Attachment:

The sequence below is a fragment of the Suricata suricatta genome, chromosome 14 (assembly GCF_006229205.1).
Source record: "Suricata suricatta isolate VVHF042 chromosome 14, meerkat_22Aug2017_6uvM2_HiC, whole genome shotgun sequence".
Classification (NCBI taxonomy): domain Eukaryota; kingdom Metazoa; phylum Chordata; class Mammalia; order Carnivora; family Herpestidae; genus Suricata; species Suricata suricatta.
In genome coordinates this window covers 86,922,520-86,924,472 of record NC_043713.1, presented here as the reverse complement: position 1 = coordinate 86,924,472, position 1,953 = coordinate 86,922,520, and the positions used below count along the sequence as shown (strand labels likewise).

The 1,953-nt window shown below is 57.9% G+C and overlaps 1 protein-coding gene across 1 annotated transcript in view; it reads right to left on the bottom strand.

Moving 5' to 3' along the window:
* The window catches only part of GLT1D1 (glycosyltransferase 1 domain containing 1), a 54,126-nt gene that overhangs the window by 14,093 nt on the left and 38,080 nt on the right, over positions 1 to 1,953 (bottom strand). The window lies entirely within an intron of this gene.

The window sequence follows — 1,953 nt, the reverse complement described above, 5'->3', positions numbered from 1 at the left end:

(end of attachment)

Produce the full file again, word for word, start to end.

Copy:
The sequence below is a fragment of the Suricata suricatta genome, chromosome 14 (assembly GCF_006229205.1).
Source record: "Suricata suricatta isolate VVHF042 chromosome 14, meerkat_22Aug2017_6uvM2_HiC, whole genome shotgun sequence".
Classification (NCBI taxonomy): domain Eukaryota; kingdom Metazoa; phylum Chordata; class Mammalia; order Carnivora; family Herpestidae; genus Suricata; species Suricata suricatta.
In genome coordinates this window covers 86,922,520-86,924,472 of record NC_043713.1, presented here as the reverse complement: position 1 = coordinate 86,924,472, position 1,953 = coordinate 86,922,520, and the positions used below count along the sequence as shown (strand labels likewise).

The 1,953-nt window shown below is 57.9% G+C and overlaps 1 protein-coding gene across 1 annotated transcript in view; it reads right to left on the bottom strand.

Moving 5' to 3' along the window:
* The window catches only part of GLT1D1 (glycosyltransferase 1 domain containing 1), a 54,126-nt gene that overhangs the window by 14,093 nt on the left and 38,080 nt on the right, over positions 1 to 1,953 (bottom strand). The window lies entirely within an intron of this gene.

The window sequence follows — 1,953 nt, the reverse complement described above, 5'->3', positions numbered from 1 at the left end: